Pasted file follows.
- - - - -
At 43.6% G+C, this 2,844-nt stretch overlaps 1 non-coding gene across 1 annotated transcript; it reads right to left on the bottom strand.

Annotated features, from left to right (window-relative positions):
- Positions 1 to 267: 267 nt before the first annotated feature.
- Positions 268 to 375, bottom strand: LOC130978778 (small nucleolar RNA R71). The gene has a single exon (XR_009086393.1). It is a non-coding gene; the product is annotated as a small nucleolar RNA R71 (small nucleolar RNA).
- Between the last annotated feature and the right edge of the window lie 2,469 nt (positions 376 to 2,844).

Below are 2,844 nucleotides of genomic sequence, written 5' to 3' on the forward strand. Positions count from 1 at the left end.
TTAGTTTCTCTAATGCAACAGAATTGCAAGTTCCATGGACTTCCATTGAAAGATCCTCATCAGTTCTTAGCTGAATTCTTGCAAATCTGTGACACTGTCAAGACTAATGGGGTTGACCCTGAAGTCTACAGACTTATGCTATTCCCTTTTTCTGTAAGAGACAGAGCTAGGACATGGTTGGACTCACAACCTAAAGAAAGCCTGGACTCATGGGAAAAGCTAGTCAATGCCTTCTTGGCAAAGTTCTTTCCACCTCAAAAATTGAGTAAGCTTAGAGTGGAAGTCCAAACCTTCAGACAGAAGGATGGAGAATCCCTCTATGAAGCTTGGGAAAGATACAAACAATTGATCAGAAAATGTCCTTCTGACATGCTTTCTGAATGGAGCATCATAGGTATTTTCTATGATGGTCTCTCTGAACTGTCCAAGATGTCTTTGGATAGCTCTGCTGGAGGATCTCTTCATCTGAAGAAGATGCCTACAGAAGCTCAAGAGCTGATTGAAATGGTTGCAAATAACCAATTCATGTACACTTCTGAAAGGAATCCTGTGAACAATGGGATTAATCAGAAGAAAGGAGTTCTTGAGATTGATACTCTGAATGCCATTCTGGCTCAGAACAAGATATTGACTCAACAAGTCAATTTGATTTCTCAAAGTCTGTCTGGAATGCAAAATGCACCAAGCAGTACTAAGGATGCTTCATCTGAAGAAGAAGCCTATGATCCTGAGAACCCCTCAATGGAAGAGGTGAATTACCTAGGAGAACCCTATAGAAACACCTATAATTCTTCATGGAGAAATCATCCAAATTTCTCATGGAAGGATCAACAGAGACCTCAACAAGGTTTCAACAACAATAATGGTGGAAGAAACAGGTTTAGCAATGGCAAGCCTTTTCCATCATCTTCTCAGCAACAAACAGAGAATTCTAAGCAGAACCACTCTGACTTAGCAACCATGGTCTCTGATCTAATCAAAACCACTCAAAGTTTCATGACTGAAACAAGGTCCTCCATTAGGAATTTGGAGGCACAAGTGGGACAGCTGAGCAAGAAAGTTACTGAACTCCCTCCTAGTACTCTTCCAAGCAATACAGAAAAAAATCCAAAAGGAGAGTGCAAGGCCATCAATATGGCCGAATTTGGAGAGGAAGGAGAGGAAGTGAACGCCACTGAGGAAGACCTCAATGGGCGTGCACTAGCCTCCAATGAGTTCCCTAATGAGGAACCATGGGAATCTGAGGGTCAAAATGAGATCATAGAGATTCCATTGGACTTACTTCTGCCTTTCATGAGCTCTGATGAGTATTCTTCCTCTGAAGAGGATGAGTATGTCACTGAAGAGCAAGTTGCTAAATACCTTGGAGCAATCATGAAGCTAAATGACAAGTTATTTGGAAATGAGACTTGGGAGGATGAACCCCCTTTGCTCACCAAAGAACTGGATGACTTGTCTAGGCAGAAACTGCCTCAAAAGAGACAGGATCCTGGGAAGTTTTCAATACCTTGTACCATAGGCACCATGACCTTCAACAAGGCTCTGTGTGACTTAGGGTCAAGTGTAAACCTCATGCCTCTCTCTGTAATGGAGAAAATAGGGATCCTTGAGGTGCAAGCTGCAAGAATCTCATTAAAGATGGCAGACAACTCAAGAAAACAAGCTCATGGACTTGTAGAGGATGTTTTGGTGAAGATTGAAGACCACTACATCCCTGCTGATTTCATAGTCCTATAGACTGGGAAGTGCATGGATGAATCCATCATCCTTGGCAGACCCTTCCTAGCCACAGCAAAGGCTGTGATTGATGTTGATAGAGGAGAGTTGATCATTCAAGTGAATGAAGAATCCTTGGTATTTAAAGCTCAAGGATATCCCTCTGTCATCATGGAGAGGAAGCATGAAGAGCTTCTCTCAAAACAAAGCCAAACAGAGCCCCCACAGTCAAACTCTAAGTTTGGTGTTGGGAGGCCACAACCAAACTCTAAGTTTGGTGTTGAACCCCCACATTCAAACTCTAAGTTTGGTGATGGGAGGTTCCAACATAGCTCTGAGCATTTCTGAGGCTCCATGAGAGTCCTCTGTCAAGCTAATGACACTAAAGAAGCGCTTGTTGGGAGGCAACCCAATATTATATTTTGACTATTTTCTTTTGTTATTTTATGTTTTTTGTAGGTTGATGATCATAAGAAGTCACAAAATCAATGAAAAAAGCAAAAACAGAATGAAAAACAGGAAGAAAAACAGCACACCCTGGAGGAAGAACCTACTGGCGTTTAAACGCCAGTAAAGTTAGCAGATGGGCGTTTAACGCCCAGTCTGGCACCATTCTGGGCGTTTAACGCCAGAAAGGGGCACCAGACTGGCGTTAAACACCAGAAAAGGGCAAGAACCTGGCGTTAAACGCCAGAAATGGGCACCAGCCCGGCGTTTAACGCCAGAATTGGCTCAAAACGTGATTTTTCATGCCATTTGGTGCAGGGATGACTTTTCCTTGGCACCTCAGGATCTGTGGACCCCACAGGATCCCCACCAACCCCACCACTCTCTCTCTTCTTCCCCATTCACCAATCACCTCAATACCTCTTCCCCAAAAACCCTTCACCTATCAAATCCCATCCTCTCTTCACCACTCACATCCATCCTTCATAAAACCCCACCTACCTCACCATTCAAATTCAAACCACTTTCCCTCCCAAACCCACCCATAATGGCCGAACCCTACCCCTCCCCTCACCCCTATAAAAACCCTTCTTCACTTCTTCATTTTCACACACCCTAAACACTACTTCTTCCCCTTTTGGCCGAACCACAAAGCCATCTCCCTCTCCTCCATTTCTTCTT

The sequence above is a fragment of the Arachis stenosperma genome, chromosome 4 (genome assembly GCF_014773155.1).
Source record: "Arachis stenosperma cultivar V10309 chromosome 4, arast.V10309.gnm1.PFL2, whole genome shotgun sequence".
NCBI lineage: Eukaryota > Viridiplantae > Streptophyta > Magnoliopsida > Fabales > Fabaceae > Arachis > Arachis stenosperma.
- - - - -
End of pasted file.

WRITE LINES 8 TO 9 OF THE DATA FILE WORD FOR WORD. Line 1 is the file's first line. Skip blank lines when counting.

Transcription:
The sequence above is a fragment of the Arachis stenosperma genome, chromosome 4 (genome assembly GCF_014773155.1).
Source record: "Arachis stenosperma cultivar V10309 chromosome 4, arast.V10309.gnm1.PFL2, whole genome shotgun sequence".